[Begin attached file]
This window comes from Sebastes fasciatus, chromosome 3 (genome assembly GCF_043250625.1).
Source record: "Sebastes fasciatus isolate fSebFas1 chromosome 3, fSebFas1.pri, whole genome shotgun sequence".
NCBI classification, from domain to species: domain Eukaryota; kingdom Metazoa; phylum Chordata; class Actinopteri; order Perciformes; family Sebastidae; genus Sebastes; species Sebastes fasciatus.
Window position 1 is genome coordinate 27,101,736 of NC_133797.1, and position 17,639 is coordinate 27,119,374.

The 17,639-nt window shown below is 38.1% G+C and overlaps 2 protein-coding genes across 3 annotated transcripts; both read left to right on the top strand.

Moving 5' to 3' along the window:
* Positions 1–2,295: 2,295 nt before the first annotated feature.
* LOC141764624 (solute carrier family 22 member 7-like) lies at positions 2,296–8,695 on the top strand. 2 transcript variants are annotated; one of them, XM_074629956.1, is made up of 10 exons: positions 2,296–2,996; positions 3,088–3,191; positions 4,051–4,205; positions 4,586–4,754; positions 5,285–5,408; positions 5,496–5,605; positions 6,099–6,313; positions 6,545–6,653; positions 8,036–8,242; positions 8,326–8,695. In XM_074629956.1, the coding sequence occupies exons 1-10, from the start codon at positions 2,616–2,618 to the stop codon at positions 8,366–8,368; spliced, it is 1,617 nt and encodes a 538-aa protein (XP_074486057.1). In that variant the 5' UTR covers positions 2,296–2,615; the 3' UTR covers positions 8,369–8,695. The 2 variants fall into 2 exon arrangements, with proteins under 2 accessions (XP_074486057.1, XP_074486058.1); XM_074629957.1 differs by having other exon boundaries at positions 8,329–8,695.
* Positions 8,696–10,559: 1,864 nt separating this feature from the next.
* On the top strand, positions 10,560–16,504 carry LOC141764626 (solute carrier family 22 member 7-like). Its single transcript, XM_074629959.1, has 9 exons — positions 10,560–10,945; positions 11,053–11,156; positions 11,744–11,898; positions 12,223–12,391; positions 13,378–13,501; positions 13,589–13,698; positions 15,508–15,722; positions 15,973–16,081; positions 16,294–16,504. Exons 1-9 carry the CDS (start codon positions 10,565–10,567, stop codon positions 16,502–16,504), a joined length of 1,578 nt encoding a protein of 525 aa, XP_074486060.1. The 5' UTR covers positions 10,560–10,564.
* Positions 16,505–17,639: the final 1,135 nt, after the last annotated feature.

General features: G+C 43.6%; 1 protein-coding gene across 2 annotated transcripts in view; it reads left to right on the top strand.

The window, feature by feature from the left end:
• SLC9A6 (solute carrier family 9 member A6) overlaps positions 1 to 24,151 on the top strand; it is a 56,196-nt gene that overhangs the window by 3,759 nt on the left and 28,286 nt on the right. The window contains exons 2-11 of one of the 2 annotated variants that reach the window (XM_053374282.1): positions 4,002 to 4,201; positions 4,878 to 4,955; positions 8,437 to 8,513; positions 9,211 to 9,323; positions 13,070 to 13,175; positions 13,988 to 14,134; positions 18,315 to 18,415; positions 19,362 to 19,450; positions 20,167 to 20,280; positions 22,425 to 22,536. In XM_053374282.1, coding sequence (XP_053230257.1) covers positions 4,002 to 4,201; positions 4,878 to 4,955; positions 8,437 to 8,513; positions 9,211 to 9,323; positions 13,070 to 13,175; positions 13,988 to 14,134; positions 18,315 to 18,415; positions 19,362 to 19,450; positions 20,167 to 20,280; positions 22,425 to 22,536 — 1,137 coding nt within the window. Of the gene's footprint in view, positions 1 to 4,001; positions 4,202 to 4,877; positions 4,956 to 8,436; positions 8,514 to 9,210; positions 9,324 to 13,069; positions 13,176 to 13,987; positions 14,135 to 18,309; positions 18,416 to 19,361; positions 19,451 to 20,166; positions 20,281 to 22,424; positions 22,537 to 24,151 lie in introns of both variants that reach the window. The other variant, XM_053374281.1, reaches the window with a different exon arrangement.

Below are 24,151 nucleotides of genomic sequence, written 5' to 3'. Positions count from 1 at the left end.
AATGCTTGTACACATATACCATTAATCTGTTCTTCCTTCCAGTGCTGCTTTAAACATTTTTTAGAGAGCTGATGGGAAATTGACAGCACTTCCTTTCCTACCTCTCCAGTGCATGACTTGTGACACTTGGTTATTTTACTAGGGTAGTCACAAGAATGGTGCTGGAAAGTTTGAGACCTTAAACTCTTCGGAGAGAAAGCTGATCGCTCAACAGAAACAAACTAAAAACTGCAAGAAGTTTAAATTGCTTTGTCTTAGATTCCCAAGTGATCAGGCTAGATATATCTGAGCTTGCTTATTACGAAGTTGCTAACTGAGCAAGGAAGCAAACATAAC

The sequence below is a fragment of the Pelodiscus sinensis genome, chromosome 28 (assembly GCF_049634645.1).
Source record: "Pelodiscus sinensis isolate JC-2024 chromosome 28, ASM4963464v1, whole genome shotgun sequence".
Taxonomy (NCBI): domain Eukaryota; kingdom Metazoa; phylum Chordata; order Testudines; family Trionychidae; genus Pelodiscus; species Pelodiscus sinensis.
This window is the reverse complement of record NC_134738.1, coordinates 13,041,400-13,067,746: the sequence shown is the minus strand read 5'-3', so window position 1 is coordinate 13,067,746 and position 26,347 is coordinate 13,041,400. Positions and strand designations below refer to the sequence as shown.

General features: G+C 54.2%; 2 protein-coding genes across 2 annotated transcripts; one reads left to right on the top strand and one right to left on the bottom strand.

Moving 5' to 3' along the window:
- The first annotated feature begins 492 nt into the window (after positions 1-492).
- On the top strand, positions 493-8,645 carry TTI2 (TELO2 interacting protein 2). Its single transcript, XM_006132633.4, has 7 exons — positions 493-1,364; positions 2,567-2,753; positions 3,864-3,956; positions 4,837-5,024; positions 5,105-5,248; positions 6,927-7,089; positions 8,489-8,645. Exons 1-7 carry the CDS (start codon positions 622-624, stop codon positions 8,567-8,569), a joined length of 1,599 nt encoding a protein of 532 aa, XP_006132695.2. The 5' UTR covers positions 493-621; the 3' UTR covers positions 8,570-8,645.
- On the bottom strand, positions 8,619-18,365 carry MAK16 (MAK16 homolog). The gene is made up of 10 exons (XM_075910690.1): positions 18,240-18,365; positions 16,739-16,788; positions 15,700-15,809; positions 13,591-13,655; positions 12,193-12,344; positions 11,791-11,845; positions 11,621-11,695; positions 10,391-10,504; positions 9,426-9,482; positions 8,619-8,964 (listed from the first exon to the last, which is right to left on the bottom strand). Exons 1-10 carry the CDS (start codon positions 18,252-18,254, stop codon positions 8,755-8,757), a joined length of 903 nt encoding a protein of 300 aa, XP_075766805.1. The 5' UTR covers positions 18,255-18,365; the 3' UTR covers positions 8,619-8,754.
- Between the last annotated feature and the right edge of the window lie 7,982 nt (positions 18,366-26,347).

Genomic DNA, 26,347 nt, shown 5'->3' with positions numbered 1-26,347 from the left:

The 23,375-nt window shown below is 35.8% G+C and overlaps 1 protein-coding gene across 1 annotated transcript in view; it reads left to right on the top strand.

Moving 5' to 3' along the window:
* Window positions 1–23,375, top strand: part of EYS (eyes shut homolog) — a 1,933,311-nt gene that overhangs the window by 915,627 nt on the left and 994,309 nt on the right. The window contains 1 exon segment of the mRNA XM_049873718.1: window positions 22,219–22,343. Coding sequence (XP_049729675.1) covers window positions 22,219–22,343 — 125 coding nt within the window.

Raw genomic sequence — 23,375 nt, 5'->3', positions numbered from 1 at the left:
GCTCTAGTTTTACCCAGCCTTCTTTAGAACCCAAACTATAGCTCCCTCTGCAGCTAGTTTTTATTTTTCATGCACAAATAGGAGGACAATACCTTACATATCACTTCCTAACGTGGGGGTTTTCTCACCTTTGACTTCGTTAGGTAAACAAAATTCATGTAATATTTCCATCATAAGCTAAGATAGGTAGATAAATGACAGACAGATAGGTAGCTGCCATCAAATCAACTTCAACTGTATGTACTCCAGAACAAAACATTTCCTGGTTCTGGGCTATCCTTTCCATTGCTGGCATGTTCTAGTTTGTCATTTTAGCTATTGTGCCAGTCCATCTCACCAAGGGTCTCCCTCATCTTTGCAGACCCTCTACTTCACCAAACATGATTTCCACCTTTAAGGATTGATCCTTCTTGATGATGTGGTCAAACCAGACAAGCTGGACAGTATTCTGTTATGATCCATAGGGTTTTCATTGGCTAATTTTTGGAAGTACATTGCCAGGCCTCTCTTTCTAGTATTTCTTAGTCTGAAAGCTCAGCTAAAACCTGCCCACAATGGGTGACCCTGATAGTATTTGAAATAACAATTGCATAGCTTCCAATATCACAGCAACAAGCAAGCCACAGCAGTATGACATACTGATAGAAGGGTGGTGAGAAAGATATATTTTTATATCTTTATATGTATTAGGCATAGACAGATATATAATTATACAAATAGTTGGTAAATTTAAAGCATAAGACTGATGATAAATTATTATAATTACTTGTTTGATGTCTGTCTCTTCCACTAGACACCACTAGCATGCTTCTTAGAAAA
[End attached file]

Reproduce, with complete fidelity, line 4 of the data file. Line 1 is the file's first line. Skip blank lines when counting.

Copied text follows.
Window position 1 is genome coordinate 27,101,736 of NC_133797.1, and position 17,639 is coordinate 27,119,374.